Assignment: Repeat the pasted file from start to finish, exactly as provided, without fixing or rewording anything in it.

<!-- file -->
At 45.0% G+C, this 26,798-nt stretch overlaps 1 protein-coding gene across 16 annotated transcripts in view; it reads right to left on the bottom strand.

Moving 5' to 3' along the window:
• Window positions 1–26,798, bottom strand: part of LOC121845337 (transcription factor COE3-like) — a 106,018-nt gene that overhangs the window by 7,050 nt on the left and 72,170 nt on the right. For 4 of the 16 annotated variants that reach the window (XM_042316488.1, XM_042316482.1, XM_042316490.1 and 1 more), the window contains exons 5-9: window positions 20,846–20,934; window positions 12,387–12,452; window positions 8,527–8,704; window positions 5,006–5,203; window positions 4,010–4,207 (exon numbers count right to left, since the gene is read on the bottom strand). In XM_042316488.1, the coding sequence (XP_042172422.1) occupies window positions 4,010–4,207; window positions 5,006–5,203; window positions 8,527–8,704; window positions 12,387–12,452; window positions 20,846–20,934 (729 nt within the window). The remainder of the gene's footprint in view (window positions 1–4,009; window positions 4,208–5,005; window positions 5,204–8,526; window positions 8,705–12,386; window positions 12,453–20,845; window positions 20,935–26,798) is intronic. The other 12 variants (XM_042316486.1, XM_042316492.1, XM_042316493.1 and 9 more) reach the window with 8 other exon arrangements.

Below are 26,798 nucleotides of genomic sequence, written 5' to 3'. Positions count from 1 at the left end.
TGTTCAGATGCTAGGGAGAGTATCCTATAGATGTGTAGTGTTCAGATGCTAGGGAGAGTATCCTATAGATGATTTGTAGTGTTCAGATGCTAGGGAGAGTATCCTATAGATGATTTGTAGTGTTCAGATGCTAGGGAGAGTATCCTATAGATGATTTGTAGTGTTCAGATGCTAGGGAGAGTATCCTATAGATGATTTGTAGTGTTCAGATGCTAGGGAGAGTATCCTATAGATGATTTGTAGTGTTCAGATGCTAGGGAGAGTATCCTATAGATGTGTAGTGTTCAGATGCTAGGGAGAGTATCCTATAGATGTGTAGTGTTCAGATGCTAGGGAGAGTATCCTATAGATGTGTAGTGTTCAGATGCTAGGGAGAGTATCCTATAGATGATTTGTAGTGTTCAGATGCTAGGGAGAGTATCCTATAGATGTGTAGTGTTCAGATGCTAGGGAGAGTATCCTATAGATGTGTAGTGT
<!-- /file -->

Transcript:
At 45.0% G+C, this 26,798-nt stretch overlaps 1 protein-coding gene across 16 annotated transcripts in view; it reads right to left on the bottom strand.

Moving 5' to 3' along the window:
• Window positions 1–26,798, bottom strand: part of LOC121845337 (transcription factor COE3-like) — a 106,018-nt gene that overhangs the window by 7,050 nt on the left and 72,170 nt on the right. For 4 of the 16 annotated variants that reach the window (XM_042316488.1, XM_042316482.1, XM_042316490.1 and 1 more), the window contains exons 5-9: window positions 20,846–20,934; window positions 12,387–12,452; window positions 8,527–8,704; window positions 5,006–5,203; window positions 4,010–4,207 (exon numbers count right to left, since the gene is read on the bottom strand). In XM_042316488.1, the coding sequence (XP_042172422.1) occupies window positions 4,010–4,207; window positions 5,006–5,203; window positions 8,527–8,704; window positions 12,387–12,452; window positions 20,846–20,934 (729 nt within the window). The remainder of the gene's footprint in view (window positions 1–4,009; window positions 4,208–5,005; window positions 5,204–8,526; window positions 8,705–12,386; window positions 12,453–20,845; window positions 20,935–26,798) is intronic. The other 12 variants (XM_042316486.1, XM_042316492.1, XM_042316493.1 and 9 more) reach the window with 8 other exon arrangements.

Below are 26,798 nucleotides of genomic sequence, written 5' to 3'. Positions count from 1 at the left end.
TGTTCAGATGCTAGGGAGAGTATCCTATAGATGTGTAGTGTTCAGATGCTAGGGAGAGTATCCTATAGATGATTTGTAGTGTTCAGATGCTAGGGAGAGTATCCTATAGATGATTTGTAGTGTTCAGATGCTAGGGAGAGTATCCTATAGATGATTTGTAGTGTTCAGATGCTAGGGAGAGTATCCTATAGATGATTTGTAGTGTTCAGATGCTAGGGAGAGTATCCTATAGATGATTTGTAGTGTTCAGATGCTAGGGAGAGTATCCTATAGATGTGTAGTGTTCAGATGCTAGGGAGAGTATCCTATAGATGTGTAGTGTTCAGATGCTAGGGAGAGTATCCTATAGATGTGTAGTGTTCAGATGCTAGGGAGAGTATCCTATAGATGATTTGTAGTGTTCAGATGCTAGGGAGAGTATCCTATAGATGTGTAGTGTTCAGATGCTAGGGAGAGTATCCTATAGATGTGTAGTGT